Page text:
Lieutenant Steve Terulli & Lieutenant John Citarella

From the April 2002 Firehouse MagazineLieutenant Steve Terulli Rescue 1 - 11 years (Instructor at Rescue School on 9/11)Lieutenant John Citarella Squad 252 - 13 years (Instructor at Rescue School on 9/11)


From the April 2002 Firehouse Magazine

Lieutenant Steve Terulli Rescue 1 - 11 years (Instructor at Rescue School on 9/11)



Lieutenant John Citarella Squad 252 - 13 years (Instructor at Rescue School on 9/11)

We heard Marine 6 give an urgent message that a second plane hit the tower. We responded to Squad 41 to get gear. We arrived and met Chief Fred Sheffold and Joe Marchbanks, both from the 12th Battalion.

We saw six people jump from the north side of Tower 1. There were four or five cars on fire near the south side of Tower 2. We heard that a jumper hit a firefighter from Engine 216. All four of us ran into the lobby entrance of the hotel from Liberty and West streets. We met Deputy Chief Tom Galvin in the hotel lobby. Engine 58 was there with their rolled-up hoses.

We were ordered to the 90th floor in the south tower. The deputy said take Engine 58 with you and start walking up. Chief Sheffold said, did you say 90? Sheffold said, hold on. Just then, the south tower collapsed onto the hotel. It sounded like a train noise.

I made a ball, but when I got hit I flattened right out. I tried giving a Mayday three or four times. It took five minutes for me to get out from under the debris. I saw Chief Stack from the Safety Battalion. There was a pile of debris up to the ceiling of the lobby, which reached 20 feet high. I heard someone calling for help. We took a roll call. Lieutenant Citarella was pinned under a large pile of debris. I started to tunnel in to remove him. Pipes, sheetrock, insulation, wood and brickwork were passed out to Chief Stack and his aide. I asked the chief for a sawzall and to transmit a Mayday. He said there wasn’t anyone else around.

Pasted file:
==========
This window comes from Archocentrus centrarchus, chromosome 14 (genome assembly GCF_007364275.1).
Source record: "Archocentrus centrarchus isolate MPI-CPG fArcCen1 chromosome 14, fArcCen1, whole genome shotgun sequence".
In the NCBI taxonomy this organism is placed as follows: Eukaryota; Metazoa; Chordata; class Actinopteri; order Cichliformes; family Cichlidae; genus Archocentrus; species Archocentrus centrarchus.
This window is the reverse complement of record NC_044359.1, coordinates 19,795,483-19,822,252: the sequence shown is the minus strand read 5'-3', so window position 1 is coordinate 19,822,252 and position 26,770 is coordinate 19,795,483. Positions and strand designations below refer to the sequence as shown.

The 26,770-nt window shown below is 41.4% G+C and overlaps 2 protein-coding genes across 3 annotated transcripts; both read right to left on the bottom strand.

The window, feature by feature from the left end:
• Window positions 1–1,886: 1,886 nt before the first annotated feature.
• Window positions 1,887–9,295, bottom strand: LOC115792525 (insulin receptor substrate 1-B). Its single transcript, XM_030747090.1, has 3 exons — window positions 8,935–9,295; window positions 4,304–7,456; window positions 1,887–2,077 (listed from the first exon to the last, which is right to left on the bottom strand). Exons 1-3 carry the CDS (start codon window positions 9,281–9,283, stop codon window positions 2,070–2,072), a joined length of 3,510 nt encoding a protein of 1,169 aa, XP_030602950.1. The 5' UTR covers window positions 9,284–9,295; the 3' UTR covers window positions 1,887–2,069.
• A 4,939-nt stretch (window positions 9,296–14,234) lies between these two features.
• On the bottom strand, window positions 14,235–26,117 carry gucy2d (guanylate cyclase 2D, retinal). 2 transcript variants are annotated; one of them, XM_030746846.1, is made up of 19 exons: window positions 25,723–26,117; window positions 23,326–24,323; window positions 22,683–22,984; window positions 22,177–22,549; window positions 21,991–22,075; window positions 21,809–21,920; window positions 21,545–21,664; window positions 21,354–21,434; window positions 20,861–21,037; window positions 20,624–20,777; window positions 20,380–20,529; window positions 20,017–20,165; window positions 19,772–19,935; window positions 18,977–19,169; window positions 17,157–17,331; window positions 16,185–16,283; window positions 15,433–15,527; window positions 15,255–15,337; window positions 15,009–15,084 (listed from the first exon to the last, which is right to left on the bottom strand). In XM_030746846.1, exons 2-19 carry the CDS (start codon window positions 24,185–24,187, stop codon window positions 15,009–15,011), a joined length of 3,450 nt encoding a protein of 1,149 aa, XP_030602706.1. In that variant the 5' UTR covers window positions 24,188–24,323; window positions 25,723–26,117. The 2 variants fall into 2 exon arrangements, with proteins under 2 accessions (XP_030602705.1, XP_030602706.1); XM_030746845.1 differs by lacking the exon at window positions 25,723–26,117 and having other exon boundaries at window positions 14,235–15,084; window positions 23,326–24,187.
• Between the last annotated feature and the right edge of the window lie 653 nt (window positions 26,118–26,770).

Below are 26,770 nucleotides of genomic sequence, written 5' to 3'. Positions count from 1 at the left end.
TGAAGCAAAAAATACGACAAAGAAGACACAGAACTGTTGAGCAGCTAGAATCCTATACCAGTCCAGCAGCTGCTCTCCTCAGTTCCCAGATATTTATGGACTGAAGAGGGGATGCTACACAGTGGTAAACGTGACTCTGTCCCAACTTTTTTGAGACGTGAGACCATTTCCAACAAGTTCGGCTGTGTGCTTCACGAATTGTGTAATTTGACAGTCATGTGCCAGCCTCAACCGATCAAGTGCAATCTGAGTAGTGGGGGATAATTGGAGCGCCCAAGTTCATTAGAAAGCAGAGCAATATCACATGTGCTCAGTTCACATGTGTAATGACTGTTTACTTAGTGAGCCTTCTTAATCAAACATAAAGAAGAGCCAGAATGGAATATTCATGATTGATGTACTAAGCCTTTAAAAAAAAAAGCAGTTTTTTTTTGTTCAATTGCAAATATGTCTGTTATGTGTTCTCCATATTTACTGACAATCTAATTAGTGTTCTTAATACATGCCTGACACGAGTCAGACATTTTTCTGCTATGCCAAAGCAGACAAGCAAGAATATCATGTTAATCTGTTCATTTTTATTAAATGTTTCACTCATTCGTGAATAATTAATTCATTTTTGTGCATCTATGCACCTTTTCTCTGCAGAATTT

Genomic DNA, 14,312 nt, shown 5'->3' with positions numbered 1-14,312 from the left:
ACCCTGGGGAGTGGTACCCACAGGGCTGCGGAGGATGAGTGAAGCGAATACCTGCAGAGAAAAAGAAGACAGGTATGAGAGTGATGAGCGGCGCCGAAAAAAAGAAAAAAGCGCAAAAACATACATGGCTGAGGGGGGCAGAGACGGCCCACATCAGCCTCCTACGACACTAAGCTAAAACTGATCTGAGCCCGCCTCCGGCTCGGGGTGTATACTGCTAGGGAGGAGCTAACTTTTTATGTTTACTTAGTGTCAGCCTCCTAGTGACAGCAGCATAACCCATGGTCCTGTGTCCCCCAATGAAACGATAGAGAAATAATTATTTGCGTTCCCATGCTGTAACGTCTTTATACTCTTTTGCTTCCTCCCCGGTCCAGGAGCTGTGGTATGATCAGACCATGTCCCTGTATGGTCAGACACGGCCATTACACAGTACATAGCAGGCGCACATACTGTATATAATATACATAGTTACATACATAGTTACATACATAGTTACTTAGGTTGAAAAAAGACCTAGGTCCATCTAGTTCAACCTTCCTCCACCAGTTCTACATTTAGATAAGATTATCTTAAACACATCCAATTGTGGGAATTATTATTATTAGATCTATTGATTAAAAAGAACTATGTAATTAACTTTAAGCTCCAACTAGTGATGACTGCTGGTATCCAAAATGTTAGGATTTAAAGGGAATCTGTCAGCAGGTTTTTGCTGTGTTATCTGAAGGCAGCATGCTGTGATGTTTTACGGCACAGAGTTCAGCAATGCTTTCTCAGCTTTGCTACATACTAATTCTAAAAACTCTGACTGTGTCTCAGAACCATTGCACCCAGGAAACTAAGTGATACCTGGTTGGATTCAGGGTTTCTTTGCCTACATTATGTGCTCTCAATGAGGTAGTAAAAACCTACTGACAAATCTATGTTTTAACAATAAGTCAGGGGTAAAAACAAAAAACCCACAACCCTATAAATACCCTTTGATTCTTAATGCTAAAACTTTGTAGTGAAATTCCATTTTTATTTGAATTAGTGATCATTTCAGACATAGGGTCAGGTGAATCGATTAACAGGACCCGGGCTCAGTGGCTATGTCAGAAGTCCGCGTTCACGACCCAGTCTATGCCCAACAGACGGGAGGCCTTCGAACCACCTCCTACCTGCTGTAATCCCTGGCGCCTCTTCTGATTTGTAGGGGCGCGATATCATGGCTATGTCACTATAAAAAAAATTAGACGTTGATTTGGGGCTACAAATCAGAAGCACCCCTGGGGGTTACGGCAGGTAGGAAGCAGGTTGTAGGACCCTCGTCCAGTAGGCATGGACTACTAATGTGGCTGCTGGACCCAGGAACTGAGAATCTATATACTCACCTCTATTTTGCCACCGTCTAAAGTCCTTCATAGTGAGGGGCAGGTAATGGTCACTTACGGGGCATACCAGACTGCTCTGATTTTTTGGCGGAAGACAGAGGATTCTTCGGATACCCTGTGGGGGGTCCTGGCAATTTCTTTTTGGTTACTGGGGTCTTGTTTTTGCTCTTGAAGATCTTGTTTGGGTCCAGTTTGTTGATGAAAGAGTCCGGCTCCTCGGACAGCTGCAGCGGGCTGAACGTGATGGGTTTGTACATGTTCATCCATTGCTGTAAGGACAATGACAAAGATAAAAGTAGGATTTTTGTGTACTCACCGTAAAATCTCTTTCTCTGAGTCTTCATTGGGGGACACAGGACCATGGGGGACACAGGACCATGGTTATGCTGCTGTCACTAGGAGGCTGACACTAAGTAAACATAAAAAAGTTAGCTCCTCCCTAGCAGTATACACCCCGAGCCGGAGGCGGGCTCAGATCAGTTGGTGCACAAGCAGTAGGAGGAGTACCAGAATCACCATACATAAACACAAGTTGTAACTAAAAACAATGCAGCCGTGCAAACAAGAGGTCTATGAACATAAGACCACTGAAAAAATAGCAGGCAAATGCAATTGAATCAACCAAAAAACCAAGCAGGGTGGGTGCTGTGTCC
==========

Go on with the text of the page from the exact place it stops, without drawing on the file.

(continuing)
I backed out of the tunnel I had made to get my mask. I pushed the mask in front of me and gave the facepiece to John. He could now breathe easier. There was a six-by-six-foot I-beam on his leg. I was able to move the beam one half inch. John was able to back out on his belly. He gave me a kiss, and I said welcome back.

The chief said, let’s get out of here. We walked out towards the north tower. We came out near a four-foot-high wall. Chiefs Peter Ganci and Ray Downey, Deputy Commissioner Feehan and Captain Al Fuentes were in the middle of West Street. Chief Brian O’Flaherty of Safety was injured. We helped him over the wall. Downey came over and told us to report to Chief Ganci now. Downey stayed with Stack. There was a civilian with a leg injury and both chiefs stayed with the man. We crossed what was left of the street. We fell down a few times.

When we reached Ganci, he said to me, let me use your radio. Feehan couldn’t believe his eyes that we made it out of the hotel. The radio didn’t work. Ganci said go north. We ran north on West Street for about 25 yards and the north tower started to collapse. We were maybe 15 yards past the north pedestrian bridge when the air knocked me down under a tow truck. Dust got into my eyes, ears and mouth.

After a while, the sun started to come through the dust and smoke because the tower was down. I saw a few fighter jets fly by. I could hear explosions and heard ammunition going off.